Considering Vinyl for the Exterior of Your Home? What to Know


The exterior walls of the home have an important job to perform. As the initial barriers to sun, wind, and precipitation, they shield and protect the interior of the home and its occupants. They must also be strong enough to offer support for the roof and bolster the entire structure. 

Protecting the integrity of the exterior walls is the goal for every homeowner and most choose to do so by covering them with some type of siding. In the few short decades since it entered the construction market, vinyl has become increasingly popular as a siding option for residential structures. Homeowners can use the following information to help them decide if vinyl siding is right for their situation. 

1. Time and cost

When homeowners are planning a home siding project, project cost and the time frame for installation are two of the most important considerations. Unlike wood, cement, and other types of siding, vinyl siding can be installed very quickly by a small crew, with no need for painting or staining once it is in place. 

Vinyl siding can be ordered in uniform lengths or panels that installers can easily measure and cut on site. It is also available in a seamless form, which usually means it has been extruded to longer lengths or will be extruded on site, as needed, using a portable extruder. 

Installing vinyl siding is done using specially designed starter strips, J-channel trim, and clips to ensure that each piece is firmly attached and joined to resist moisture and insect infiltration. Once the starter strip has been attached, each interlocking length or panel can be easily fit into place. 

Windows, doors, vents, and other openings in the wall are framed using the J-channel and other specially designed pieces to cover all raw edges and ensure a uniform, attractive appearance. Vinyl options are also available to cover soffits, fascia, railings, and posts, to give home exteriors a congruent, finished appearance. 

Using inexpensive PVC (polyvinyl chloride) in the manufacturing process can reduce the overall cost compared to other types of siding. Vinyl siding is also lighter in weight and less expensive to ship from the manufacturer to the installation contractor, further helping to reduce the cost. 

2. Maintenance and repair 

Since vinyl siding is designed and installed to retain some flexibility, it often withstands impacts without becoming damaged. If debris from storms or rocks thrown from lawn care equipment cause any damage, it can easily be repaired by removing and replacing the affected length or panel. Small holes may also be easily repaired with the use of a caulking material in the same color as the siding.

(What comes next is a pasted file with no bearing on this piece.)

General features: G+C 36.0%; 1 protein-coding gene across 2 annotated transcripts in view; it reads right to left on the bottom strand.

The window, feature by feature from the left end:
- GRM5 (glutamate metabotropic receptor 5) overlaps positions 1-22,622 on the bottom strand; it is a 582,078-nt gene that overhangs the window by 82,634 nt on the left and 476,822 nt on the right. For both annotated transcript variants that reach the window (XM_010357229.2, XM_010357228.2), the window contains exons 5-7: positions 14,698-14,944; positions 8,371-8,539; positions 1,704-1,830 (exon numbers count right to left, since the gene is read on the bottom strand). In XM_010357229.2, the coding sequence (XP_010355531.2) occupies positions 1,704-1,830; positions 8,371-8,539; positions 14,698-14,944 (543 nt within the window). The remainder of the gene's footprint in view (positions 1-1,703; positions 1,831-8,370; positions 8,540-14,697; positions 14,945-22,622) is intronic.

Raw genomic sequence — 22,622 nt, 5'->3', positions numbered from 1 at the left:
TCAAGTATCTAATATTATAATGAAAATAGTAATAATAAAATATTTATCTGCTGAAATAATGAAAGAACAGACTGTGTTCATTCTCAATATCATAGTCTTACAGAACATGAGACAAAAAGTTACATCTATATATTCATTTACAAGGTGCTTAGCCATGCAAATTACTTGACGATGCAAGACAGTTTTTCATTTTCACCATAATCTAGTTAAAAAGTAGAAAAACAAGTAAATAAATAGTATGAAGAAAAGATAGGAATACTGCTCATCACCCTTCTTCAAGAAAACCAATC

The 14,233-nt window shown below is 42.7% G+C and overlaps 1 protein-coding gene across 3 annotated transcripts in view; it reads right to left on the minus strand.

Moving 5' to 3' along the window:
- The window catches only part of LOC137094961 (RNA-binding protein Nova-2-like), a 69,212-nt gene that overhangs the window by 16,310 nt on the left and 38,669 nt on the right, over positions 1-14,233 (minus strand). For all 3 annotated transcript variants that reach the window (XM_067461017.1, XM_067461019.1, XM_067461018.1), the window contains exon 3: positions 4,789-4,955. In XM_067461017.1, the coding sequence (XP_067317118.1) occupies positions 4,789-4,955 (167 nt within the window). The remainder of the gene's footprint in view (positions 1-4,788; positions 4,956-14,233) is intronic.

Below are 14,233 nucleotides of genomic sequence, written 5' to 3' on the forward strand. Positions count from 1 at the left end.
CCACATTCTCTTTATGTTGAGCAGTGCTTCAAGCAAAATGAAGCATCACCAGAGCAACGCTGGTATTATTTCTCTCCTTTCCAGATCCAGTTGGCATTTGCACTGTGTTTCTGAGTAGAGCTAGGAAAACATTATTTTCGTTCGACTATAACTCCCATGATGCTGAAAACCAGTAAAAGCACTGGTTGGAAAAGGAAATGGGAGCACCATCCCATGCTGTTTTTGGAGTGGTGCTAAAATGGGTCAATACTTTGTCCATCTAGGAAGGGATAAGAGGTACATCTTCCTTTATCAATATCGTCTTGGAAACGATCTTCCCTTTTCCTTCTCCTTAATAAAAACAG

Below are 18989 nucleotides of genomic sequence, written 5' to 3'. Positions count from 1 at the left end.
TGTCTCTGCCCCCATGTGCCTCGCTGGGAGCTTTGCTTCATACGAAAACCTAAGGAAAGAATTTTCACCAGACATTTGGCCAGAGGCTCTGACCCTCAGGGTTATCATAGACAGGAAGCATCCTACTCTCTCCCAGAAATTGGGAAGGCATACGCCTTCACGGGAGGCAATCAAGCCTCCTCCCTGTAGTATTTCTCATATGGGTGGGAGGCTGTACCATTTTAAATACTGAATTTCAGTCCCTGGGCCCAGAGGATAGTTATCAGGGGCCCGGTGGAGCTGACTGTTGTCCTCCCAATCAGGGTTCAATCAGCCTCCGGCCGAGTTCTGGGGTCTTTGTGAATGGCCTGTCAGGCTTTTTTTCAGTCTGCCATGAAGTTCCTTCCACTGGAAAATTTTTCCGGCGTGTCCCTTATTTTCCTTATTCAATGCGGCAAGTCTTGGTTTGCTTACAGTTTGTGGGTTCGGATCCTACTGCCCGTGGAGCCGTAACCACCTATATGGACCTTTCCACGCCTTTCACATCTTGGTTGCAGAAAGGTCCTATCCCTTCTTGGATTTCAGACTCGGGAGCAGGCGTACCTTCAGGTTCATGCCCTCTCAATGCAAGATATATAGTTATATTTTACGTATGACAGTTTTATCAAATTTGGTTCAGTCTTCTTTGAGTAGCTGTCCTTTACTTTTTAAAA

If installed correctly, high-quality vinyl siding products rarely require maintenance. Most are able to maintain their original color without fading or needing any type of adjustment. In certain situations, vinyl siding may become dusty or experience some mold or algae growth. If this occurs, washing the vinyl siding with a soft brush dipped into a mild dish soap solution and then rinsing with a garden hose is all that is needed to restore the appearance. 

3. Current and future benefits

Installing vinyl siding can give homeowners the immediate benefit of increased curb appeal, especially if the appearance of their home's exterior was unsightly, due to patching or repairs. Homeowners who install vinyl siding and plan to stay in their home through retirement can also benefit from knowing that they will no longer need to have their home's exterior painted or stained every few years. 

The design and manufacturing process for vinyl siding continues to expand, offering homeowners many more choices in color, texture, and appearance. To learn more, discuss your situation with a reputable residential siding contractor.


5 March 2021

Roofing Fundamentals: What To Know Before Replacement

When it came time to install a new roof on my home, I had no idea where to start. In fact, I was exploring roofing options that were a really poor fit in my climate. It wasn't until I reached out to a local roofer that I got some lessons on how to choose the right roofing material for my home and the weather exposure it is subjected to. I built this site to share my journey, including the mistakes I made and the things that I learned along the way. If you are considering replacing your home's roof, I hope that the information here can help to guide you through the process.